However, the tight money scenario worsened considerably following the collapse of Lehman Brothers. The world and its bankers started discovering the extent of leverage and toxic debt the financial system was mired in. Investors started to pull out money from shaky asset classes such as equity and corporate debt to squirrel it away in risk-free securities such as government bonds. Indeed, the spread between the yields on the five-year corporate bond and similar maturity government paper had moved in a range of 133-223 basis points between April-August 2008, the survey points out.
“There are a few nagging issues that need to be settled (in the corporate bond market),” said Alpana Dave, head of corporate bond trading at ICAP India Pvt. Ltd. “The interests are still with the AAA-rated (highest quality) papers and even AA papers are hardly traded. There is no liquidity in the market and there is absolutely no market maker, unlike the g-sec (government securities) market.”
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In India foreign institutional investors sold some Rs41,216 crore of equity in calendar year 2008, according to the survey. As a result, the markets went into a tailspin. The Bombay Stock Exchange’s Sensex, the benchmark index, lost about 52% during the year. Mutual funds saw their collective assets under management dip sharply to Rs4.13 trillion at the end of 2008 from Rs5.5 trillion a year earlier.
The crisis affected firms’ ability to raise funds abroad and locally, and constrained banks’ lending ability here. The number of firms that raised money in the equity markets in 2008 fell to 37, from 100 the previous year. Overall, Rs49,485 crore of fresh equity was issued, against Rs58,722 crore a year earlier, says the survey.
Though bank credit to the commercial sector witnessed strong growth in the first half of the year, it decelerated particularly in the second half of the year. For all of 2008-09, bank credit to the commercial sector expanded by 16.9%, against a 21% growth the previous year. In absolute terms, bank credit decelerated to Rs4.08 trillion in 2008-09, compared with Rs4.3 trillion in 2007-08.
“It started with the collapse of Lehman. Both the currency and liquidity pressure (made) banks refrain from lending,” said Mridul Saggar, associate director and chief economist at Kotak Securities Ltd. “Private and foreign banks have become risk averse. Fear of being hit by a non-performing loan cycle kept them away from the market.”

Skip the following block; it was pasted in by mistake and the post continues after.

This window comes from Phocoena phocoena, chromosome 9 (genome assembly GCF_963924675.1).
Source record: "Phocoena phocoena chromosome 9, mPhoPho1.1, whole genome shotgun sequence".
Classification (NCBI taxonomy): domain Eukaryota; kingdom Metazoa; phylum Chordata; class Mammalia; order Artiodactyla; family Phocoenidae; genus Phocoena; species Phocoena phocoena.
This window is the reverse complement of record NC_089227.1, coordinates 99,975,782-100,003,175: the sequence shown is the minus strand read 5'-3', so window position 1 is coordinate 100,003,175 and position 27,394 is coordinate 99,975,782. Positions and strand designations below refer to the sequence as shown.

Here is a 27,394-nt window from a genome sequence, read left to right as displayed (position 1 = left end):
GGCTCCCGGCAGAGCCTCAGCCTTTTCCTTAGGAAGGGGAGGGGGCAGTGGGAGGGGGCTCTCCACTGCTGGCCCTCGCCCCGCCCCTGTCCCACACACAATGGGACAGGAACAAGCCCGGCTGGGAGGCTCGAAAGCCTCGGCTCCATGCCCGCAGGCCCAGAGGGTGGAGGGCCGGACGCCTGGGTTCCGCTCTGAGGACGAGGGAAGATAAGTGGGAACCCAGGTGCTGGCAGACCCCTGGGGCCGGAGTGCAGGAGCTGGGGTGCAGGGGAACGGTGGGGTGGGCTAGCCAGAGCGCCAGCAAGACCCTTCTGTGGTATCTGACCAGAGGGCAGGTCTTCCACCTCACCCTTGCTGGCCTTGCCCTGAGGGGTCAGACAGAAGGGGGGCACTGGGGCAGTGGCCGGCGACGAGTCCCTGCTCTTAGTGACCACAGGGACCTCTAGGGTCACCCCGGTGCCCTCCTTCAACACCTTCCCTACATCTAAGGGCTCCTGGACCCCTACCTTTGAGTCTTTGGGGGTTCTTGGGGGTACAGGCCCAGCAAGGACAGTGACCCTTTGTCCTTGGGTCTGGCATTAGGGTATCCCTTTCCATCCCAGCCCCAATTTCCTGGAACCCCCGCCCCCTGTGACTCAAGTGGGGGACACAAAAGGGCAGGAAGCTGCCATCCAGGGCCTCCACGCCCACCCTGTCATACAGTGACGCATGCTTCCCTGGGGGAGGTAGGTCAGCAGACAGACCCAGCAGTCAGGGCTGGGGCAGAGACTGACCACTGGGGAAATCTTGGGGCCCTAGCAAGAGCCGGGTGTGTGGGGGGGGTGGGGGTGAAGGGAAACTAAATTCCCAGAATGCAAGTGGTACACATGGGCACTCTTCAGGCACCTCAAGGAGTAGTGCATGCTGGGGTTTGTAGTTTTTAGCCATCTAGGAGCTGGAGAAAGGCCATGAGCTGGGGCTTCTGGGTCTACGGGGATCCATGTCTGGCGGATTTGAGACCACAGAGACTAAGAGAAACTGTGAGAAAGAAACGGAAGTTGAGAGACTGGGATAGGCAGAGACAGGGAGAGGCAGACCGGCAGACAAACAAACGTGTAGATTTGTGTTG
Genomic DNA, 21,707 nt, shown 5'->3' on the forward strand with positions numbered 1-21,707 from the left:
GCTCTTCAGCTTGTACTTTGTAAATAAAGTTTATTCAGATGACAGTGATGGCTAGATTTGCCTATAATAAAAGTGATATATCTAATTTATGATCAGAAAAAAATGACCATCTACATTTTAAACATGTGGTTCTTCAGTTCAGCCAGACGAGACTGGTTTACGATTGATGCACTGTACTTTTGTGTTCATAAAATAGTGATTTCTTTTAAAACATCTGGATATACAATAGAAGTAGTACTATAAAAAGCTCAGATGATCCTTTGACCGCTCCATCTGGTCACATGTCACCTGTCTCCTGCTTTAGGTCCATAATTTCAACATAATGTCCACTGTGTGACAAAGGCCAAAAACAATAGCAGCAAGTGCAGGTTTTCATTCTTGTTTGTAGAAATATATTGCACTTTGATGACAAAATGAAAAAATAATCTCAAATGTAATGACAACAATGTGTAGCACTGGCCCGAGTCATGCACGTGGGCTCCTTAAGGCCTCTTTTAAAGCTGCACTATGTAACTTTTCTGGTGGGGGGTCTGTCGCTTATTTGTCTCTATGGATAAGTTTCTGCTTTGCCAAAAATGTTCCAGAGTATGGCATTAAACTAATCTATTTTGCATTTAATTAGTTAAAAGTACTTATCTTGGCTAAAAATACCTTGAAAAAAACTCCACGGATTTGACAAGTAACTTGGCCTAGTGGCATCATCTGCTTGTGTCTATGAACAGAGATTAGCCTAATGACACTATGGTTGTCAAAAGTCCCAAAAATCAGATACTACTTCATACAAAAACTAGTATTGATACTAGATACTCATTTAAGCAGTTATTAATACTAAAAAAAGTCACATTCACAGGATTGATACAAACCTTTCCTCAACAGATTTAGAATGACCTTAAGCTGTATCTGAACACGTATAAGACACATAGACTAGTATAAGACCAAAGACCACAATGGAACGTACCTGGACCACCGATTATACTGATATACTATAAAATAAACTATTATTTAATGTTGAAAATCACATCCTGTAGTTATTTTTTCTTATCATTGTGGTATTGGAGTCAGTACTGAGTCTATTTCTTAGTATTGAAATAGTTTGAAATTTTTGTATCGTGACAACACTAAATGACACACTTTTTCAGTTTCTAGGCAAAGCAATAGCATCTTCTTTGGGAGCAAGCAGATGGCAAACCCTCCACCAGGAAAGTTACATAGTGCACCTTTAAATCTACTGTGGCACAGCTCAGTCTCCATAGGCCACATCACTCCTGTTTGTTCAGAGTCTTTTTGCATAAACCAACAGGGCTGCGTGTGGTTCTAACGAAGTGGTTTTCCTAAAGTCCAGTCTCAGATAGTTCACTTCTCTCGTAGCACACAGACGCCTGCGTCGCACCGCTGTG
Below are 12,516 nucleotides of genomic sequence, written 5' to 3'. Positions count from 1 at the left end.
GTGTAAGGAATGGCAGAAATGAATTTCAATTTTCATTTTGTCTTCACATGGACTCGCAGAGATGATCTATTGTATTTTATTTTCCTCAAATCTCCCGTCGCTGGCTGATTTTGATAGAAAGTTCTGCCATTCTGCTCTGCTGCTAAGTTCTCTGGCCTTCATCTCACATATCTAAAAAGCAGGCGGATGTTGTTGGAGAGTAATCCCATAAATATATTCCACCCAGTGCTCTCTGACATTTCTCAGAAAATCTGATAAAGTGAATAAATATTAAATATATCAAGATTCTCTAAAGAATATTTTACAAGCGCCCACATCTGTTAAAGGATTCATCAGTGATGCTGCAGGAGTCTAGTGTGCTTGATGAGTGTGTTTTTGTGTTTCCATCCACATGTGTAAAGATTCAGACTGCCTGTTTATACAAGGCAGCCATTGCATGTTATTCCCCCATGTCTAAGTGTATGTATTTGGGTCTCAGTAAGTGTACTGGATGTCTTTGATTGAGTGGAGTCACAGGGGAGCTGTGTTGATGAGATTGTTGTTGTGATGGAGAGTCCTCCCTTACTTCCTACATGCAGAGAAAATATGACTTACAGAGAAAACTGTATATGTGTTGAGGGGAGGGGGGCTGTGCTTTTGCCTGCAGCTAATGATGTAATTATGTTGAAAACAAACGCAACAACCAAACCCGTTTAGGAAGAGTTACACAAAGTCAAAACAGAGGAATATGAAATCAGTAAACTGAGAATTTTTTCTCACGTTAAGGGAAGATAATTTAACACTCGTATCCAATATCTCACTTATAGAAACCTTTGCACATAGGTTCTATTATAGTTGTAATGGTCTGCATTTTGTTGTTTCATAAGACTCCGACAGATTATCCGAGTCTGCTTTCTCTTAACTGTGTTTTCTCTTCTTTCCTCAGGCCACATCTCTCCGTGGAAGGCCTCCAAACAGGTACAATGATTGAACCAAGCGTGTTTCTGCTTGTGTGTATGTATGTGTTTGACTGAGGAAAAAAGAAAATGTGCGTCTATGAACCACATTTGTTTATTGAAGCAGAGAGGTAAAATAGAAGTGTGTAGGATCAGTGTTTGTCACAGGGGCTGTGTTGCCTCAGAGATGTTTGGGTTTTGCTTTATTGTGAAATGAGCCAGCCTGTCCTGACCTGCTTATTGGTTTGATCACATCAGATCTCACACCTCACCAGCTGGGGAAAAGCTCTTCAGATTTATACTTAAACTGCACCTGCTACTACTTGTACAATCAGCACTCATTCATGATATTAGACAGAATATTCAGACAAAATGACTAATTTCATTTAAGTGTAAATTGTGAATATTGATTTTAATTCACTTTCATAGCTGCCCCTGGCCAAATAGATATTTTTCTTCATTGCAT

The rupee was not spared either. By March 2009, the local currency had reached 52 to a dollar, a record low, as foreign investors continued to pull out. RBI had to sell dollars to prop up the rupee. India’s foreign reserves, $316 billion in May, subsequently came down to $250 billion by year-end.
As the situation worsened throughout October, banks soon had to start borrowing money from RBI though its so-called liquidity absorption facility window. On October 10, banks had to borrow a whopping Rs92,000 crore from RBI when the interest rate in the overnight interbank market jumped to 20%. On an average, banks borrowed Rs43,000-46,000 crore daily during September and October. An additional Rs40,000 crore was released by bringing down banks’ bond holding obligation to 24% of their deposit liabilities, from 25% earlier.
Since September, RBI reduced banks’ cash reserve requirement by 400 basis points, and brought down the repo and reverse repo rates, or the rates by which it injects and sucks out liquidity from the system, to 4.75% and 3.25% from 9% and 6%. These steps led to the release of some Rs4.22 trillion in the economy, RBI estimates. It also helped push the economy back on the growth track. Compared with recession-stricken developed nations, India merely saw growth moderate in 2008-09, the survey noted. “On a preliminary assessment, the economy evinces early signs of turnaround,” it summed up.